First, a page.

Maranello, Italy Anything with a prancing horse on it seems to sell like crazy these days–Ferrari flags, Schumacher caps, fire-engine-red scale models, embroidered polo shirts, and, of course, sports cars. The waiting list for the U.S.-market 360 Spider stretches into the first quarter of 2004, factory-fresh 360 Modena coupes call for at least twelve months’ patience, and even the V-12-engined heavyweights aren’t available on short notice. So when Ferrari announces a limited-edition model, the importers can be very picky about whose order they accept. Being rich is obviously a must, being famous helps, but being a loyal, longtime collector is the strongest argument in the case for delivery. In the instance of the 550 Barchetta, it took only a few weeks to select the 448 lucky aficionados who are now entitled to part with $245,000 for a powerful and exclusive two-seat sports car that has a rudimentary part-time roof.
The official name of this new Ferrari is the 550 Barchetta Pininfarina. Pininfarina’s name is included because this car is intended to commemorate the seventieth anniversary of the design house and coachbuilder. The company has a long association with Ferrari, dating back to 1952, and has shaped a bunch of milestone open-top Ferraris, among them the 500 Mondial, the 375MM Spider, the 250GT Spider, the 330GTS, and the 365GTS/4 Daytona. Pininfarina’s latest creation is a first-rate crowd-stopper, but in some ways, it’s also one of the company’s weaker efforts. Simply stated, the 550 Maranello is not particularly suited to such a conversion.
When you lop off the roof of the coupe, the car’s proportions suddenly look funny: The wheelbase seems a little short, the overhangs are too long, and, robbed of its greenhouse, the broad-shouldered body appears cluttered and busy. We like the lowered windshield, the A-posts with body-color roots and jet-black uppers, and the aluminum fuel-filler cap. But, at the same time, we could do without details such as the tacky yellow Ferrari badges on the flanks and the two-piece, five-spoke alloy wheels.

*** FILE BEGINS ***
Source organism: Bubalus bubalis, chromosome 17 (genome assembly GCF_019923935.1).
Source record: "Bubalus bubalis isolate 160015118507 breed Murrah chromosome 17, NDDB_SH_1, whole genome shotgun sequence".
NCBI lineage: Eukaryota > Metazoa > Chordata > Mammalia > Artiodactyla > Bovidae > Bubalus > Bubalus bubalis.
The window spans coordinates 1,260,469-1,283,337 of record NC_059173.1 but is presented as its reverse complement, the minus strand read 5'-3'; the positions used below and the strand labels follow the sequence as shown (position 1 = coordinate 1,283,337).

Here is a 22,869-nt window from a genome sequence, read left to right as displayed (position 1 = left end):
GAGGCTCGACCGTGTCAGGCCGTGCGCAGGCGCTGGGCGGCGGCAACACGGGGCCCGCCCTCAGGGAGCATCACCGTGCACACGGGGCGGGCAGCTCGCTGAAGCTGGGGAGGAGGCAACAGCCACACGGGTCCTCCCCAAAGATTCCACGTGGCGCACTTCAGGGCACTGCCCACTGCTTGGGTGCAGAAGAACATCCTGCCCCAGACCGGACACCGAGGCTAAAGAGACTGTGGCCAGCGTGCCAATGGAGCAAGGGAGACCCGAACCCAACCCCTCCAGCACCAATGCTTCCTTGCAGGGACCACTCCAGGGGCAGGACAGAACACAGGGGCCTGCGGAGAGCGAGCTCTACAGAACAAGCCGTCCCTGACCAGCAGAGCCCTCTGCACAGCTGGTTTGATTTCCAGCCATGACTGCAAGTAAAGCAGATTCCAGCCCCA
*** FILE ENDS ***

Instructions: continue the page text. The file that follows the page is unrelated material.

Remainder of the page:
Enough lamenting. There’s plenty to admire about the car beyond its obvious star quality. The body structure, for example, has been beefed up to compensate for the absence of a metal roof. The fit and finish are superior, too. From the driver’s seat, the dominant surface materials are supple leather, a faux suede called Lorica, and bright metal accents, including drilled pedal surfaces and the trademark shifter gate. Other nice touches include the three-spoke Momo steering wheel and green-on-black Jaeger instruments. The bucket seats with safety-belt cutouts look almost too racy for a grand tourer but are unexpectedly comfortable and generously adjustable. Not many people have seen a 550 Barchetta with the roof in place. The canvas weather protection is best described as a bikini top. Ferrari says it’s there only to get you home through an unexpected deluge rather than to act as serious foul-weather protection, and it doesn’t look as if it would survive the sacrilege of an automatic carwash.
Mechanically, the Barchetta is pure 550 Maranello. The spring and damper ratings have been recalibrated, but the weight is unchanged, as are all dimensions except for height, which is three-quarters of an inch lower. The ragtop will sprint from 0 to 60 mph in 4.4 seconds, a tenth of a second slower than the coupe. Above 100 mph, however, a less favorable drag coefficient of 0.41 (compared with the coupe’s 0.33) interrupts the picture, and top speed falls from 199 mph to a still-impressive 187 mph. The 48-valve 5.5-liter V-12 develops 485 horsepower at 7000 rpm and maximum torque of 419 pound-feet at 5000 rpm.
The open-air Ferrari is not really a high-tech car by current standards. It features driver and passenger air bags but no side bags, its rollover protection is very passive, the standard traction control isn’t accompanied by a skid control system, and modern conveniences such as high-intensity-discharge headlights, a navigation system, tire-pressure monitors, or an integrated cell phone just aren’t available. Like the 550 Maranello, a six-speed manual is the only available gearbox on the Barchetta–neither the 456M GTA’s four-speed automatic nor the 360’s F1 paddle-shift gearbox has made it into Ferrari’s V-12 flagship. The roof mechanism is said to require strength, skill, and patience, and there is no hard top available.
In many ways, the 550 Barchetta is the legitimate successor to such legendary open Ferraris as the 166MM, the 250 California Spyder, and the 365GTS/4. But Pininfarina’s latest work also comes across as something of an afterthought, a stopgap that’s a calculated moneymaker. Like the 550 Maranello donor car, the 550 Barchetta is guaranteed to be a great driver. But one suspects that the best reasons for buying one are to complete one’s collection of milestone Ferraris or to really tell the world that you’ve made it. And indeed, perhaps no car on earth says you’ve arrived quite like the 550 Barchetta.